The Metropolitan Theatre was to survive for just one more year after the production of 'The Whip' shown right and below, but in 1963, on Friday, April the 12th, the curtain came down for the last time and the Theatre was closed for its subsequent demolition.
Above - Cast Details for a production of 'The Whip' at the Metropolitan Theatre in May 1962 - Kindly donated by Edward Beckerleg. The Whip was first produced at the Theatre Royal, Drury Lane, in 1909 and there are more details and images for that production here.
After the Metropolitan Theatre closed it was however, used one last time by the English movie producer Richard Gordon for the filming of the Theatre scenes in the now cult horror film 'Devil Doll' which was made in early 1963 and released in 1964. The Theatre's dressing rooms and the stage are seen throughout the movie. "One of the luxuries of shooting there on the eve of its destruction", said Gordon, "was the fact that they could make as much of a mess as they wanted, even tear down a wall here or there." After filming the Theatre was then demolished. This film information is courtesy Tom Weaver.
Above - The Last Night at the Met - Good Friday 1963 - Courtesy Peter Charlton.
The last night of the Met was on Good Friday, April 12, 1963 and the all-star bill, compered by Tommy Trinder, included Hetty King, Issy Bonn and Ida Barr from the early days, and in contrast Johnny Lockwood, Mrs Shufflewick, Wyn Calvin, Dickie Valentine, Eddie Reindeer and Ted Ray. Ivan Dozin was the MD. The theatre was packed for the occasion and hundreds were turned away.
The text (Edited) above was kindly written for this site by David Baines BMHS.
Above - Demolition begins on the Metropolitan Theatre in 1963 - Photo Courtesy Peter Charlton.
Above - The death of a landmark: All that remained on September 20th of the famous Metropolitan in Edgware Road were the remnants of these two balconies. Like so many London Theatres and especially Music Halls, the Metropolitan has fallen under the picks and hammers of the demolition workers. - Illustrated London News September 1963.
Recollections of the Metropolitan Music Hall
A visitor to the site, David Baines, says: 'The Metropolitan Music Hall, Edgeware Road was unique in its world. Countless devotees have spent happy hours soaking up the offered entertainment. Soaking is a good word as this was one place where it was possible to enjoy the proceedings from a seat at the bar. Sadly the progress of the M1 motorway necessitated its removal (See note below).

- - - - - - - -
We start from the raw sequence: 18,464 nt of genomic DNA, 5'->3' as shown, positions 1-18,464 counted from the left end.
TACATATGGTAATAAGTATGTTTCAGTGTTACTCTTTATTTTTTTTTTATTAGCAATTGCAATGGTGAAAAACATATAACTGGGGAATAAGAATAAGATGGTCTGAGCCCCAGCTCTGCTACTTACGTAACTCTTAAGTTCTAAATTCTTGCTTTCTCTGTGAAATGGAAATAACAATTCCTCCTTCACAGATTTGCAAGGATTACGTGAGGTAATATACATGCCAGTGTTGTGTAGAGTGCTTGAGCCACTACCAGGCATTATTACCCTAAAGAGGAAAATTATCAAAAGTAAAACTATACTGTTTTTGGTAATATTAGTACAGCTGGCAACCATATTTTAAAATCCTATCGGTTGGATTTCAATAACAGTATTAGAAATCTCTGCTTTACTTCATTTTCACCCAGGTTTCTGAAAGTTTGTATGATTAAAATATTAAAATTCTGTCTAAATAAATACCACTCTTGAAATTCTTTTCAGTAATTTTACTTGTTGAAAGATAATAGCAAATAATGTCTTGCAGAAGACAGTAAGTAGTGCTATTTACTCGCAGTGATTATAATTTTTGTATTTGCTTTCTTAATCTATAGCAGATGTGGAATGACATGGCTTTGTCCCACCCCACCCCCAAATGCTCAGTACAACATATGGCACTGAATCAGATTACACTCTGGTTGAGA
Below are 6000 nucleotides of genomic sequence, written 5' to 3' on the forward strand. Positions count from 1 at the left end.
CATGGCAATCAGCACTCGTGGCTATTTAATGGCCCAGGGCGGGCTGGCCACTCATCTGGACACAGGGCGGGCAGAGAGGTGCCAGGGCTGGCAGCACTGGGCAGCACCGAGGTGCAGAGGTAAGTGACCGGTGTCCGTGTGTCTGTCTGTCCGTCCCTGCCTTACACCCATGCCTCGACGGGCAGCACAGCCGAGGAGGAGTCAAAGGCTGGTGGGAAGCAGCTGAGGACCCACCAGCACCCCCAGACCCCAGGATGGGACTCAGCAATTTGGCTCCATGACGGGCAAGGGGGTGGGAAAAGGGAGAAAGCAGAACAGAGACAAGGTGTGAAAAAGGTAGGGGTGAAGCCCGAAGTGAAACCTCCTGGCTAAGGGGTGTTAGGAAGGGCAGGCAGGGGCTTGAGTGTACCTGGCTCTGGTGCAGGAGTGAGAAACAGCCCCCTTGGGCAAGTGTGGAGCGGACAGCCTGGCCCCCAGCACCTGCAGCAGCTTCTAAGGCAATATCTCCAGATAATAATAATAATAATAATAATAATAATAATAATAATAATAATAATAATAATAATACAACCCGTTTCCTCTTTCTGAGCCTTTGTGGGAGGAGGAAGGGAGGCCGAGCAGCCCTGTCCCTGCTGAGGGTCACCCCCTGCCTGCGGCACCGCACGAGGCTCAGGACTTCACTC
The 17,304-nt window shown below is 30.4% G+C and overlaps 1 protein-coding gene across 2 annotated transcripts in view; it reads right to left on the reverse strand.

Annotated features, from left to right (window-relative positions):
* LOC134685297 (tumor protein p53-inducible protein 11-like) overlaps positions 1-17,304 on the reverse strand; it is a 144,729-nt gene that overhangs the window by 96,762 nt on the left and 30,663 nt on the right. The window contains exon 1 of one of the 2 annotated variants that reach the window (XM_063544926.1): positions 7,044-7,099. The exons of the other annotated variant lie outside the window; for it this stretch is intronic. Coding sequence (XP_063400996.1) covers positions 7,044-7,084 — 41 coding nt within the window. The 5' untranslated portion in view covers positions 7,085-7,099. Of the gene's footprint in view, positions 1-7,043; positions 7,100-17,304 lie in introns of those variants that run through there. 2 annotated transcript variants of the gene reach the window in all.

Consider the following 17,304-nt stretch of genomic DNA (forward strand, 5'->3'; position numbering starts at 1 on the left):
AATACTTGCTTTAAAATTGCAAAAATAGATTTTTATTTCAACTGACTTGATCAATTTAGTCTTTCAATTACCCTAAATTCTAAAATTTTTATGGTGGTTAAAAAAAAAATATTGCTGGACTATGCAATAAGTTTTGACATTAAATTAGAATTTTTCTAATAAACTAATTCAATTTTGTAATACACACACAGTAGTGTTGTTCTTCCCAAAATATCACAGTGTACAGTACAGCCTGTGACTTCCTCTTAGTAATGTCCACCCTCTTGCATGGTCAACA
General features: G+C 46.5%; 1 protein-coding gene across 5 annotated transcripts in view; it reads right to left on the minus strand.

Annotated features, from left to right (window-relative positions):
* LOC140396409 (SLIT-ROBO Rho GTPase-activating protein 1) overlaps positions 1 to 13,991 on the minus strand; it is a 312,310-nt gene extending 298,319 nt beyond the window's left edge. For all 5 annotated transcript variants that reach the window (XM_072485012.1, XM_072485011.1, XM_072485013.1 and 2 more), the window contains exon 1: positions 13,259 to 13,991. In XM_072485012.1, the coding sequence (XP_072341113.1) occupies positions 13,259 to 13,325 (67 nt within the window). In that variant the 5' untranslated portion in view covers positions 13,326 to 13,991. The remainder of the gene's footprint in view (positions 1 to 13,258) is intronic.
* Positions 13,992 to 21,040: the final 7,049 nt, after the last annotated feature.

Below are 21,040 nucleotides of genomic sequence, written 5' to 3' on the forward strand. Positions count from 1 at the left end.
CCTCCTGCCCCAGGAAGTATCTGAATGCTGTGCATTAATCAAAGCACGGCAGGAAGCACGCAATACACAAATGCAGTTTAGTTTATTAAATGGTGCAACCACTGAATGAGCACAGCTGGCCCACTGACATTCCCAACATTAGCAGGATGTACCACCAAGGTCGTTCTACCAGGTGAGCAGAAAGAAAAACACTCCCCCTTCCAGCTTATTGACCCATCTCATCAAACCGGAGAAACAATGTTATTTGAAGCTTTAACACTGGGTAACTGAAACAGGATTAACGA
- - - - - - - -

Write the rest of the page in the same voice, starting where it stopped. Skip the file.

The last night at the Met was a wake. A time to remember the good days and for one more time be stirred by the music and the lights. As we sat waiting for the show to begin I looked at the faces of the caryatids supporting the stage boxes. They looked as serene as ever with no indication of their pending doom. The show was great. Never better. As we sadly exited it was hard to believe this was it. Happily the theatre lives on on film and can be seen in the classic Ealing Studio's "The Blue Lamp" which shows scenes inside during a performance. Cinema historians may also like to know that the legendary cinema The Coliseum in Harrow Road, also features in this film - David Baines BMHS.
A visitor to the site, Robert Daniels, has remarked on the above text saying: 'The theatre was not pulled down to make way for the M1. The M1 is nowhere nearby. The theatre had run out of time. It rumbled along for a few more years as a wrestling hall. It was finally pulled down to make way for a super new Police station, the Paddington Police station, on the apex of Edgware Rd and Harrow Rd. The site of the old theatre lies below the new police station. Adjacent to the police station is the A40 - Marylebone flyover, (not the M1) lying below the flyover is the site of old Paddington Green Police station.' - Robert Daniels.
Another visitor to the site, John West, says: 'Have just seen a revival of the film "The Blue Lamp". The auditorium of the "Met" is shown along with the bar at the back of the stalls, as the two villains strive to establish an alibi. They climb out of a window in the gents in order to do the robbery. This might be the only moving images of the theatre in use. Tessie O'Shea was shown doing part of her act on the stage.' - John West.
Alan Chudley writes on the Metropolitan Theatre
Above - A Programme for 'Stars of Radio' at the Metropolitan Theatre January 29th 1945 - Courtesy Alan Chudley.
I knew this theatre well. It was a delightful theatre to visit, but a difficult date to take a show into. The Stage was triangular in plan and there was very little room on the OP side. On the prompt side there was a large scene dock, later used to store the draperies and scenery from all the Granada houses. Under the stalls floor there were storerooms, these was apparently the stalls area of the old pre-Matcham, Metropolitan.
The stage manager at the Met was Ted Bigney who was also the Stage manager at the Edmonton Empire on the night of Marie Lloyd's collapse there which resulted in her death a few days later. - Alan Chudley.
Above - Programme detail for 'Stars of Radio' at the Metropolitan Theatre January 29th 1945 - Courtesy Alan Chudley.
Archive newspaper reports on this page were collated and kindly sent in for inclusion by B.F.